Mitogen-activated protein kinase (MAPK) signaling pathways are highly conserved regulators of eukaryotic cell function. These enzymes regulate many biological processes, including the cell cycle, apoptosis, differentiation, protein biosynthesis, and oncogenesis; therefore, tight control of the activity of MAPK is critical. Kinases and phosphatases are well established as MAPK activators and inhibitors, respectively. Kinases phosphorylate MAPKs, initiating and controlling the amplitude of the activation. In contrast, MAPK phosphatases (MKPs) dephosphorylate MAPKs, downregulating and controlling the duration of the signal. In addition, within the past decade, pseudoenzymes of these two families, pseudokinases and pseudophosphatases, have emerged as bona fide signaling regulators. This review discusses the role of pseudophosphatases in MAPK signaling, highlighting the function of phosphoserine/threonine/tyrosine-interacting protein (STYX) and TAK1-binding protein (TAB 1) in regulating MAPKs. Finally, a new paradigm is considered for this well-studied cellular pathway, and signal transduction pathways in general.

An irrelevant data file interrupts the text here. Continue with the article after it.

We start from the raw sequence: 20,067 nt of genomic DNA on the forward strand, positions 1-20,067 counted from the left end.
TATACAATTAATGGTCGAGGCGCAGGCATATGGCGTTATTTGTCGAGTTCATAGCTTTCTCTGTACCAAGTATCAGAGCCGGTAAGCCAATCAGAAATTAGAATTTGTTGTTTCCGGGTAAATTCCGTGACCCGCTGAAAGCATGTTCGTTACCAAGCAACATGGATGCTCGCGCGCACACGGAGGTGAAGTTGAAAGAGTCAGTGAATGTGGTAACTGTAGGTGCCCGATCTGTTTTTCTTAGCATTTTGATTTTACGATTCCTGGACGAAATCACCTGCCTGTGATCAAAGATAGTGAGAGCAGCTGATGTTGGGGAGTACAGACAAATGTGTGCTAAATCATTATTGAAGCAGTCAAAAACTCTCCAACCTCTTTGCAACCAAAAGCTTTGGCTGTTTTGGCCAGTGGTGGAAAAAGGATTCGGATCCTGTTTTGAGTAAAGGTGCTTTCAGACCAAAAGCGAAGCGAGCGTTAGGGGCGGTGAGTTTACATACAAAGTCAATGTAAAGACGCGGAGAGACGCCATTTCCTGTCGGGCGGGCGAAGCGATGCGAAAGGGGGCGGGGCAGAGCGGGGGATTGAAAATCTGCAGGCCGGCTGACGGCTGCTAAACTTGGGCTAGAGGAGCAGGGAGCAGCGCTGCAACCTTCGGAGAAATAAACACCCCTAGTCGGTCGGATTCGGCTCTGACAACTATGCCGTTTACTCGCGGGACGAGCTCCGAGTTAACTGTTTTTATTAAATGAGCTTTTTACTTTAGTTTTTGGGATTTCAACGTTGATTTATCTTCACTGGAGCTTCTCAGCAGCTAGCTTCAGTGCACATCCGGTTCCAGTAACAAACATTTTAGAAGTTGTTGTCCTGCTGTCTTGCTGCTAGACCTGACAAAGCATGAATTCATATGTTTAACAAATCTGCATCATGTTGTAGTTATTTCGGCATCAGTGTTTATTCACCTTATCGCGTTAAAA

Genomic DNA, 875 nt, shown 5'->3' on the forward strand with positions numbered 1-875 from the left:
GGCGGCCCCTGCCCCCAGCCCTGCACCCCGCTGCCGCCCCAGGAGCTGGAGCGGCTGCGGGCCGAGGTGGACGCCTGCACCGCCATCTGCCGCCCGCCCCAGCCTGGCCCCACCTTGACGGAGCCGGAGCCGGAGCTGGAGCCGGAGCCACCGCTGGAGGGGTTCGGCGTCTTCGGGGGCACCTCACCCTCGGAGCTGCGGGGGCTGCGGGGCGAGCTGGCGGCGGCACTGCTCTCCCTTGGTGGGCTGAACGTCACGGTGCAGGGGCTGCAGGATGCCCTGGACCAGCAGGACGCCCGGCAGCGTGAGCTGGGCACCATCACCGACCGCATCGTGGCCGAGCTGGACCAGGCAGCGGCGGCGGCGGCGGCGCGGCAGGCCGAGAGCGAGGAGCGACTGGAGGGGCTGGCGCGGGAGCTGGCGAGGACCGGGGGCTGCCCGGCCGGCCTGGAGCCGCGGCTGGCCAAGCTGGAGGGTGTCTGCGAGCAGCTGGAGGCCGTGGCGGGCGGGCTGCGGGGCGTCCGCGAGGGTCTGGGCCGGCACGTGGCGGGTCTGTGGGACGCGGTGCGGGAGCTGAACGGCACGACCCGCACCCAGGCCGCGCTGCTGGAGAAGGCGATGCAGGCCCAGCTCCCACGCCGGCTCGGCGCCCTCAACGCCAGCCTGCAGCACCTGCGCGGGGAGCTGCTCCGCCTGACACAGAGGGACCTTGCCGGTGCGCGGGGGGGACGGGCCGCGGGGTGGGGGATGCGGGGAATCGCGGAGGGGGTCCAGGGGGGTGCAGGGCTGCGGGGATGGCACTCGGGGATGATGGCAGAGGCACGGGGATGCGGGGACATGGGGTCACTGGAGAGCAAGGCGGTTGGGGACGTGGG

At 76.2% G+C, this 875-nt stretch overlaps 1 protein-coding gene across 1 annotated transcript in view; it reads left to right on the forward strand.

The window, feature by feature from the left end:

Keywords: MAPK phosphatase (MKP); MAPK phosphoserine/threonine/tyrosine-binding protein (MK-STYX); TAK1-binding protein (TAB 1); dual-specificity phosphatases (DUSPs); extracellular signal-regulated kinase (ERK); kinase; mitogen-activated protein kinase (MAPK); phosphoserine/threonine/tyrosine-interacting protein (STYX); protein tyrosine phosphatases (PTPs); pseudophosphatase.